The Arab Mosque (Turkish: Arap Camii) is located in Tersane Caddesi in the Galata district and is the largest mosque on the Golden Horn side.
Unfortunately, it has not yet been possible to prove when and, more importantly, by whom it was built. One assumption is that a mosque with the name Mesa Domenico, St. Paul or St. Irene used to stand on the site of the mosque and that it was later converted into a mosque. Initially, the mosque was named “Galata Camii”. Around 1492, the area was populated by Muslims, who had mainly immigrated from Andalusia and were believed to be Arabs.
The historic mosque has a quadrangular floor plan and the front facade was built in a Gothic style. The angular minaret, which is rather unusual for the Islamic religion, was erected on the bell tower of the former church.
It is known that the church was rebuilt after the Fourth Crusade in 1233 and was run by the Dominicans as St. Paul. The new church was probably completed around 1260. Almost forty years later, a monastery was also built nearby, but nothing remained to this day. In 1307, the Dominicans were driven out by the currently ruling Byzantines. After that the church was rebuilt in 1325 and dedicated to San Domenico.
The conversion into a mosque is estimated between 1475 and 1478. The Christian interior was previously brought to Genoa. At the end of the 15th century, Sultan Beyazid II assigned the mosque to Muslims from Andalusia who had settled here after they escaped the Spanish Inquisition. Since then it is called “Arab Mosque”. After the large fire in Galata in the time of Sultan Mehmed III and another large fire in 1731, the seriously damaged building was completely restored on the order of Saliha Sultan, the mother of Mahmud I. After the third fire in 1807, the building was repaired again. Further extensive restorations followed in 1868 and 1913. The fountain in the forecourt was added in 1868.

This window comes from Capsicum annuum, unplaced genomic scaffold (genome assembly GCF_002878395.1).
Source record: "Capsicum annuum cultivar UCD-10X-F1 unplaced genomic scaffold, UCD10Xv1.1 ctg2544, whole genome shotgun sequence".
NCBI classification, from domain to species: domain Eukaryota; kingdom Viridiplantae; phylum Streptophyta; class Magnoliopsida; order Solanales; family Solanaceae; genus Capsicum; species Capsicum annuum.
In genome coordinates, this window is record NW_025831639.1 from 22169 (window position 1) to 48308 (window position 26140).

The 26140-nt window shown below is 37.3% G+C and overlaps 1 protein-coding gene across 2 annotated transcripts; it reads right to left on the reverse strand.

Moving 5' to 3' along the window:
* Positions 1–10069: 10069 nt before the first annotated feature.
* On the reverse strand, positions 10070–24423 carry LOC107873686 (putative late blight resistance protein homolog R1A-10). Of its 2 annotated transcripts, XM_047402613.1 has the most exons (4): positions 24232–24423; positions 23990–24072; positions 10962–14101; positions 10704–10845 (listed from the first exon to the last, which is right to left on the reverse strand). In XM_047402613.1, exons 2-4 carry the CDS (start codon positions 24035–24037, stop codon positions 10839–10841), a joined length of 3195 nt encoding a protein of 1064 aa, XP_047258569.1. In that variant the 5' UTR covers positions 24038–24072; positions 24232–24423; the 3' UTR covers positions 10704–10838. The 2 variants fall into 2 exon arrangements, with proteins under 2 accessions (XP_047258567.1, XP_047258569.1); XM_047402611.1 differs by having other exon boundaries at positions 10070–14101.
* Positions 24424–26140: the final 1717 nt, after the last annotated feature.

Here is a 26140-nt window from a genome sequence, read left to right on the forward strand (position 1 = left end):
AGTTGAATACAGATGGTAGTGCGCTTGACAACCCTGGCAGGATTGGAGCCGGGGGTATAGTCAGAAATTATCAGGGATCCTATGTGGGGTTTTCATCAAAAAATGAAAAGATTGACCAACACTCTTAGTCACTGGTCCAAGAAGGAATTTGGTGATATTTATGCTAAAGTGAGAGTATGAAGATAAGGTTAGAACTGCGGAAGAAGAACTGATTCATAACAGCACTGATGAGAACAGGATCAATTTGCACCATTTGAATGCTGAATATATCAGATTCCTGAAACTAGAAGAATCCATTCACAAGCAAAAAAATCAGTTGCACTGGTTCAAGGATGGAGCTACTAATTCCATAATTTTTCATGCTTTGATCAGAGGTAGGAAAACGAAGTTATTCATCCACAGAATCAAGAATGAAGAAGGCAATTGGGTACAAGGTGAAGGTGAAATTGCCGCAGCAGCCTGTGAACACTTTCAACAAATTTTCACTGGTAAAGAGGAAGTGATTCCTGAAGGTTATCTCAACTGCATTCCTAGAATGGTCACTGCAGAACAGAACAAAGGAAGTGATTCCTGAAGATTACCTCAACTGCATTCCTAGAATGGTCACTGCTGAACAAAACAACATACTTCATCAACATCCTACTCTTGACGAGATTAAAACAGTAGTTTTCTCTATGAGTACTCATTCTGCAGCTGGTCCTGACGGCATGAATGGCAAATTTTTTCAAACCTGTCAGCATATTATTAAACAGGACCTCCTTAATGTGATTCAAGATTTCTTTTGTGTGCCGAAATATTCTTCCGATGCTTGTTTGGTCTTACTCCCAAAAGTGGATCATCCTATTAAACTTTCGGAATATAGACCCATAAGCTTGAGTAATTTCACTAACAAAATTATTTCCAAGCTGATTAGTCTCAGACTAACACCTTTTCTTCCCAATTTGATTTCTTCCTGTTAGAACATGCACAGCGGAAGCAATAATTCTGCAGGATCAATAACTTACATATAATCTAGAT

The last long-term reconstruction took place between the years 1913 and 1919 under Giridli Hasan Bey from Crete. He inserted the still existing extensive wooden interior paneling and built the flat wooden roof. During the construction works, numerous Genoese tombstones from the 14th century were found underneath the building, which are now housed in the Istanbul Archaeology Museum. Since the mosque differs so fundamentally from all other mosques in the city, it is considered a very special attraction.